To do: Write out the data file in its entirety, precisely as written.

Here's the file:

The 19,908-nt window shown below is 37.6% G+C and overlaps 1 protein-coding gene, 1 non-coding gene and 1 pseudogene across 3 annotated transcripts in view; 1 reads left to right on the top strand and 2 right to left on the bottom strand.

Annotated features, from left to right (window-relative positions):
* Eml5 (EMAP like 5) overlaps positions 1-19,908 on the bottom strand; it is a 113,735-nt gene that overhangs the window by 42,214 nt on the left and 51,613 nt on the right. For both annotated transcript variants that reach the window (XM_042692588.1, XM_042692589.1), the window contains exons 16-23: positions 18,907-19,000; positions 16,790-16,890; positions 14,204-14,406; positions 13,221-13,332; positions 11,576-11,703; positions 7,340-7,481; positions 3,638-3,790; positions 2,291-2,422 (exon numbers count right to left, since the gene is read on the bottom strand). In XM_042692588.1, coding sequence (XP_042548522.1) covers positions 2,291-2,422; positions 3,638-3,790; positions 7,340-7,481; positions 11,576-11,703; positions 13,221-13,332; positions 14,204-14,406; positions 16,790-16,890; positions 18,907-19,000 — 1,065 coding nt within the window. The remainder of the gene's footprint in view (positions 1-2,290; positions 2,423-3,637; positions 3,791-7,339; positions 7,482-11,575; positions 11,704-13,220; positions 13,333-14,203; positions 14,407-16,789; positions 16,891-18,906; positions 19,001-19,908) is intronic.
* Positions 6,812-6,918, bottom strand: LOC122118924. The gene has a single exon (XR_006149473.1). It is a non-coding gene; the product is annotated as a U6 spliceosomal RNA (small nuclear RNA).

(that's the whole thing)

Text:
The 19,908-nt window shown below is 37.6% G+C and overlaps 1 protein-coding gene, 1 non-coding gene and 1 pseudogene across 3 annotated transcripts in view; 1 reads left to right on the top strand and 2 right to left on the bottom strand.

Annotated features, from left to right (window-relative positions):
* Eml5 (EMAP like 5) overlaps positions 1-19,908 on the bottom strand; it is a 113,735-nt gene that overhangs the window by 42,214 nt on the left and 51,613 nt on the right. For both annotated transcript variants that reach the window (XM_042692588.1, XM_042692589.1), the window contains exons 16-23: positions 18,907-19,000; positions 16,790-16,890; positions 14,204-14,406; positions 13,221-13,332; positions 11,576-11,703; positions 7,340-7,481; positions 3,638-3,790; positions 2,291-2,422 (exon numbers count right to left, since the gene is read on the bottom strand). In XM_042692588.1, coding sequence (XP_042548522.1) covers positions 2,291-2,422; positions 3,638-3,790; positions 7,340-7,481; positions 11,576-11,703; positions 13,221-13,332; positions 14,204-14,406; positions 16,790-16,890; positions 18,907-19,000 — 1,065 coding nt within the window. The remainder of the gene's footprint in view (positions 1-2,290; positions 2,423-3,637; positions 3,791-7,339; positions 7,482-11,575; positions 11,704-13,220; positions 13,333-14,203; positions 14,407-16,789; positions 16,891-18,906; positions 19,001-19,908) is intronic.
* Positions 6,812-6,918, bottom strand: LOC122118924. The gene has a single exon (XR_006149473.1). It is a non-coding gene; the product is annotated as a U6 spliceosomal RNA (small nuclear RNA).